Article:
The U.S. Supreme Court has found no automatic right to counsel for indigent civil defendants facing jail time, though it ruled on behalf of a father who served a year in prison for failing to pay child support.

The father, Michael Turner, was deprived of his 14th Amendment right to due process, the Supreme Court ruled in a 5-4 decision.

Free lawyers aren’t required in such situations, but states must have procedural safeguards in place to help determine whether the parent is able to comply with the support order, according to the majority opinion (PDF) by Justice Stephen G. Breyer.

Turner had told the trial judge who sentenced him to prison that he was unable to pay because “dope had a hold to me” until he broke his back and was laid up for two months. “And, now I’m off the dope and everything,” he told the court. “I just hope that you give me a chance.”

The judge sentenced Turner to a year in jail without making an express finding about his ability to pay. Turner’s appeal, brought with the help of a pro bono lawyer, argued he had the right to counsel at his contempt hearing.

Breyer’s opinion found that Turner did not get due process in his case, but said a lawyer was not an automatic requirement.

The 14th Amendment’s due process clause allows a state to provide fewer procedural protections to civil contempt defendants than in a criminal case, which is governed by the Sixth Amendment, Breyer said. He noted that both parties in a child support case are often unrepresented by lawyers, and providing a lawyer to just the noncustodial parent “could create an asymmetry of representation” altering significantly the nature of the proceeding.

He also noted the argument of the Solicitor General that alternate procedural safeguards can help reduce the risk of wrongful incarceration. They include: notice that ability to pay is a critical issue, the use of a form to elicit financial information, an opportunity for the defendant to answer questions about his financial status, and an express finding by the court on ability to pay.

Breyer said his opinion does not address a situation where child support is owed to the state, possibly as reimbursement of welfare payments to the parent with custody. Nor does the opinion address the due-process requirement for counsel in a particularly complex case.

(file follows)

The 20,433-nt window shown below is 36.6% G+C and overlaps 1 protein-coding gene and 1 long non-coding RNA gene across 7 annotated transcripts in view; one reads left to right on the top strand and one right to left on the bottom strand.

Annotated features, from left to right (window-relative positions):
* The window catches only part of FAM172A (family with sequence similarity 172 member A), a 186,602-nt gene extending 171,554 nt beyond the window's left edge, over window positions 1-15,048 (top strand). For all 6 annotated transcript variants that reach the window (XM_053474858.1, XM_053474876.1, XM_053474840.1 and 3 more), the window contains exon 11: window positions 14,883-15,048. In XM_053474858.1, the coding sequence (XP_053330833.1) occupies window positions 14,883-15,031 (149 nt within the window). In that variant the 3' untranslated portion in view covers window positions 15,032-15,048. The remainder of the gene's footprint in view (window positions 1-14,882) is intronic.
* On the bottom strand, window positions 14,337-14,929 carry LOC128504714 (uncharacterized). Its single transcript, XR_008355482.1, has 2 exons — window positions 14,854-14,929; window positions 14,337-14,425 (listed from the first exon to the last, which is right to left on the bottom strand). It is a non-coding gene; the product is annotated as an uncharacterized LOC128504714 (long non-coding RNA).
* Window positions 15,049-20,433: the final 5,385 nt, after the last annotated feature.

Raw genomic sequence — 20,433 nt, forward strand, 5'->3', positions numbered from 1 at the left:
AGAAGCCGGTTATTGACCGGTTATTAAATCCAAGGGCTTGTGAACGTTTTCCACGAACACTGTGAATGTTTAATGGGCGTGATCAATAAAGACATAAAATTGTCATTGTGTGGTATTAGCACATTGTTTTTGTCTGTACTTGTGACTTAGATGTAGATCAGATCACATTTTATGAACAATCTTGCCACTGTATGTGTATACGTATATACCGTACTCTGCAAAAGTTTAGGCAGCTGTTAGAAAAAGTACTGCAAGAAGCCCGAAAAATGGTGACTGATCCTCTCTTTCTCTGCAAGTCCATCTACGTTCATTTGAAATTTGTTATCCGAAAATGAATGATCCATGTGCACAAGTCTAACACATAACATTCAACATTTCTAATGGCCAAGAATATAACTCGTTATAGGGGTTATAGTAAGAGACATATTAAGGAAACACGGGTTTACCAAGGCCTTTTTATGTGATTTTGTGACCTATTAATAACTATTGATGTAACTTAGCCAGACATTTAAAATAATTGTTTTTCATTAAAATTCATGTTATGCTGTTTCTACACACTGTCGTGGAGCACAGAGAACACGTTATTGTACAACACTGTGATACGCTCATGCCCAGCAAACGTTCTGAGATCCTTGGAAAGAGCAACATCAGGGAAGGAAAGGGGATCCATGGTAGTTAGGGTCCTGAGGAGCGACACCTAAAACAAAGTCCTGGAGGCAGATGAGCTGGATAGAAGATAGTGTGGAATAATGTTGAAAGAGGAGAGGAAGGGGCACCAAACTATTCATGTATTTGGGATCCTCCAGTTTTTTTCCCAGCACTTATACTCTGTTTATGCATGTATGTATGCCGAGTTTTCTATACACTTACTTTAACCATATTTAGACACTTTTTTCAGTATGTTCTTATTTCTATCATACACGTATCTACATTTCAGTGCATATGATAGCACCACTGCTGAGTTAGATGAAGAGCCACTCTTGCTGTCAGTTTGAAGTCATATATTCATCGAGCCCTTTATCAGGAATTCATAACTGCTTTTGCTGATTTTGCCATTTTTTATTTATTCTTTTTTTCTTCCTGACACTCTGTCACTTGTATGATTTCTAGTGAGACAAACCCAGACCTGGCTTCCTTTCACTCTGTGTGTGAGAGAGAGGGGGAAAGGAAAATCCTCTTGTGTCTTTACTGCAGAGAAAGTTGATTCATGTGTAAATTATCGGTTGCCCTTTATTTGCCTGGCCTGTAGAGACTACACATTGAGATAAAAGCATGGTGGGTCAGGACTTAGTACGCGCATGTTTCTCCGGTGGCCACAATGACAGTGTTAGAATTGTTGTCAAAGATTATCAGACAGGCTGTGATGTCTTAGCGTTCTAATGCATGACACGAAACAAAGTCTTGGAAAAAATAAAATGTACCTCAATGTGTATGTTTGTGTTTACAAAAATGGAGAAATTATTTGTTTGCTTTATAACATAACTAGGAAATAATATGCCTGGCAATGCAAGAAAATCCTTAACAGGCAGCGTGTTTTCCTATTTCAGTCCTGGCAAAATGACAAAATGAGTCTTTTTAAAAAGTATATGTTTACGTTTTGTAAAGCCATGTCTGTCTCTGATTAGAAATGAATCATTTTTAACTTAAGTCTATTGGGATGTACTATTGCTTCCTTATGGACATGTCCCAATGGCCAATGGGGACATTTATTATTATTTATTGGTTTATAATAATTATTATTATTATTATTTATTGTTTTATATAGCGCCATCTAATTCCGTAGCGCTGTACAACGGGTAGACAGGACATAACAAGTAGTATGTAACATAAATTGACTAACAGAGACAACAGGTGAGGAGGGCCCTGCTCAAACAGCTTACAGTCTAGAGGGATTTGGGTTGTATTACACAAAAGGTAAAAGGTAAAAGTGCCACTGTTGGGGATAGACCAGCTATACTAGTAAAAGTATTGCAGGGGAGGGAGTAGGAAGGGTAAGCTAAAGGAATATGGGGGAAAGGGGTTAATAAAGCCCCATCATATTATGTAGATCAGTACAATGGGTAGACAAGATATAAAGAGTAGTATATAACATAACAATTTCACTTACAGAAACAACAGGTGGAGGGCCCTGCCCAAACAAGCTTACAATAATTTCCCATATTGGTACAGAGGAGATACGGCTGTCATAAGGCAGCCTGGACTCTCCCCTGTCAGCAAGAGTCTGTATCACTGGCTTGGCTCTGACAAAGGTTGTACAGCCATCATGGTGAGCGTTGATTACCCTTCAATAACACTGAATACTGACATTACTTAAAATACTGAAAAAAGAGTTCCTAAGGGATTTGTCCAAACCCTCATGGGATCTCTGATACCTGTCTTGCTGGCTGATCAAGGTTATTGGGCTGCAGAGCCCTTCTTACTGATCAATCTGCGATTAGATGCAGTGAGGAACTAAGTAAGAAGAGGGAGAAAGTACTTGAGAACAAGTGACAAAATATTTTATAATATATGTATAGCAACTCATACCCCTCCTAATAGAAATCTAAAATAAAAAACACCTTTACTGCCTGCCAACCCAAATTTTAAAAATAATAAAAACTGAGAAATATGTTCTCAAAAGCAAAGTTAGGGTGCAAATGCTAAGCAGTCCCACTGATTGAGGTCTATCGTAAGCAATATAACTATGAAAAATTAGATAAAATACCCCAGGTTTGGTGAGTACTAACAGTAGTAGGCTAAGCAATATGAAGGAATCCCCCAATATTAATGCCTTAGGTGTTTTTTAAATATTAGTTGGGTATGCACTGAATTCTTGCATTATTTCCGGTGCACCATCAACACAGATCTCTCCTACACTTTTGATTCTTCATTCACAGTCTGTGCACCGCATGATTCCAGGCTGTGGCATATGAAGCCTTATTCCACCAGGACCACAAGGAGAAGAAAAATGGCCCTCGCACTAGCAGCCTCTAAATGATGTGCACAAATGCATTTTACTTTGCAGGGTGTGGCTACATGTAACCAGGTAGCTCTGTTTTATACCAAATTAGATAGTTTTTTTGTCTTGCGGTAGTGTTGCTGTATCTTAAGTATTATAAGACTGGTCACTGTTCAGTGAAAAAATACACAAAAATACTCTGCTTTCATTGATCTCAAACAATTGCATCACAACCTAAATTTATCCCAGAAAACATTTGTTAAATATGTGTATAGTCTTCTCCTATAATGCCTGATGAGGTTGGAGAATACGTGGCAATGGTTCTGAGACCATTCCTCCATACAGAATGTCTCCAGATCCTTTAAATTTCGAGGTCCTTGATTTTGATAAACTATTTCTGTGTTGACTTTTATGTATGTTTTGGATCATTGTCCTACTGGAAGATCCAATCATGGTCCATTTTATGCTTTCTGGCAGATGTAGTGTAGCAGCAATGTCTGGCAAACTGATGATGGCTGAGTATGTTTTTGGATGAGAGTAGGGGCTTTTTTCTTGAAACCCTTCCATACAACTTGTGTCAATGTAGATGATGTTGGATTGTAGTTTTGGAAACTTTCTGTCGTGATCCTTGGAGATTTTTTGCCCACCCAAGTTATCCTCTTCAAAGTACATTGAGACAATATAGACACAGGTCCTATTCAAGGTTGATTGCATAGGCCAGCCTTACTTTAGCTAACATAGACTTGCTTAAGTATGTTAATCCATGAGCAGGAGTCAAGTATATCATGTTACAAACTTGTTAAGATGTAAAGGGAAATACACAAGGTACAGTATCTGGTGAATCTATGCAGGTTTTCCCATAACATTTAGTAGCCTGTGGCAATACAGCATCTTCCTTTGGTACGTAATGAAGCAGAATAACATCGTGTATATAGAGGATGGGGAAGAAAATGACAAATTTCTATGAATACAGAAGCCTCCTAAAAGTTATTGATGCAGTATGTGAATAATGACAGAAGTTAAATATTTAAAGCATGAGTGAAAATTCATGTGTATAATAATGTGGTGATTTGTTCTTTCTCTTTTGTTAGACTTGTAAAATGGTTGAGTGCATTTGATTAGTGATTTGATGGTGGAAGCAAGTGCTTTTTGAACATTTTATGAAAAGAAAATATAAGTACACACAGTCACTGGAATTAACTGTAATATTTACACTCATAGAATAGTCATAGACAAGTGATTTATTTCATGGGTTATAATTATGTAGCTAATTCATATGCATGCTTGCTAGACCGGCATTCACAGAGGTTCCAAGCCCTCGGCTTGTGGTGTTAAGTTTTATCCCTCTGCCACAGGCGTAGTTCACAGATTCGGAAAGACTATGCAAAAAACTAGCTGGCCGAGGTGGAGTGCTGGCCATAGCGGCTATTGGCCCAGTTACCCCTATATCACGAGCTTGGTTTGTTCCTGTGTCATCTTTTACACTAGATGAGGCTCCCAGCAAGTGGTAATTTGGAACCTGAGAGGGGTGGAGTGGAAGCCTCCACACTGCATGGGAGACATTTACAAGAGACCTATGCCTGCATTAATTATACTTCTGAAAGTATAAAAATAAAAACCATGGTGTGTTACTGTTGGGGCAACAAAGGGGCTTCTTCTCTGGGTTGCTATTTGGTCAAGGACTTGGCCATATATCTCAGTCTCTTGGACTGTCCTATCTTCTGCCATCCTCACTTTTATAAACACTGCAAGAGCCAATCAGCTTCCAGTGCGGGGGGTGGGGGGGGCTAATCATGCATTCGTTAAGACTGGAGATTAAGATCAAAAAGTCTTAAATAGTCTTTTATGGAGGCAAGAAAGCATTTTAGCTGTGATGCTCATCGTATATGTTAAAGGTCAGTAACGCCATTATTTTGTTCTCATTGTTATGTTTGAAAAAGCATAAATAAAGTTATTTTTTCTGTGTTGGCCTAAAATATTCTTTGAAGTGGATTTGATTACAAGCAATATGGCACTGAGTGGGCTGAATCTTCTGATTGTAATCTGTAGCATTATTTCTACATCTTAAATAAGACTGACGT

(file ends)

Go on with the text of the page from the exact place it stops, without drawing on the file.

Four dissenting justices agreed there is no right to appointed counsel for indigent defendants facing incarceration in civil contempt proceedings. They would not have reached the issue of the need for alternative procedural safeguards.

The ABA had argued in an amicus brief that poor people should have the right to a lawyer in civil contempt proceedings carrying a threat of jail time. The case is Turner v. Rogers.

 

Hat tip to Debra Cassens Weiss for this June 20, 2011 post to the ABA Journal

 

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Photo of Michelle O'Neil Michelle O'Neil

Michelle May O’Neil has 27 years’ experience representing small business owners, professionals, and individuals in litigation related to family law matters such as divorce, child custody, and complex property division. Described by one lawyer as “a lethal combination of sweet-and-salty”, Ms. O’Neil exudes…

Michelle May O’Neil has 27 years’ experience representing small business owners, professionals, and individuals in litigation related to family law matters such as divorce, child custody, and complex property division. Described by one lawyer as “a lethal combination of sweet-and-salty”, Ms. O’Neil exudes genuine compassion for her client’s difficulties, yet she can be relentless when in pursuit of a client’s goals. One judge said of Ms. O’Neil, “She cannot be out-gunned, out-briefed, or out-lawyered!”

Family Law Specialist

Ms. O’Neil became a board-certified family law specialist by the Texas Board of Legal Specialization in 1997 and has maintained her certification since that time. While representing clients in litigation before the trial court is an important part of her practice, Ms. O’Neil also handles appellate matters in the trial court, courts of appeals and Texas Supreme Court. Lawyers frequently consult with Ms. O’Neil on their litigation cases about specialized legal issues requiring particularized attention both at the trial court and appellate levels. This gives her a unique perspective and depth of perception that benefits both her litigation and appellate clients.

Top Lawyers in Texas and America

Ms. O’Neil has been named to the list of Texas SuperLawyers for many years, 2011-2018, a peer-voted honor given to only about 5% of the lawyers in the state of Texas. In 2014-2018, Ms. O’Neil received the special honor of being named by Texas SuperLawyers as one of the Top 50 Women Lawyers in Texas, Top 100 Lawyers in Texas, and Top 100 Lawyers in DFW. She was named one of the Best Lawyers in America for 2016 and received an “A-V” peer review rating by Martindale-Hubbell Legal Directories for the highest quality legal ability and ethical standards.

Author and Speaker

A noted author, Ms. O’Neil released her second book Basics of Texas Divorce Law in November 2010, with a second edition released in 2013, and a third edition expected in 2015.  Her first book, All About Texas Law and Kids, was published in September 2009 by Texas Lawyer Press. In 2012, Ms. O’Neil co-authored the booklets What You Need To Know About Common Law Marriage In Texas and Social Study Evaluations.  The State Bar of Texas and other providers of continuing education for attorneys frequently enlist Ms. O’Neil to provide instruction to attorneys on topics of her expertise in the family law arena.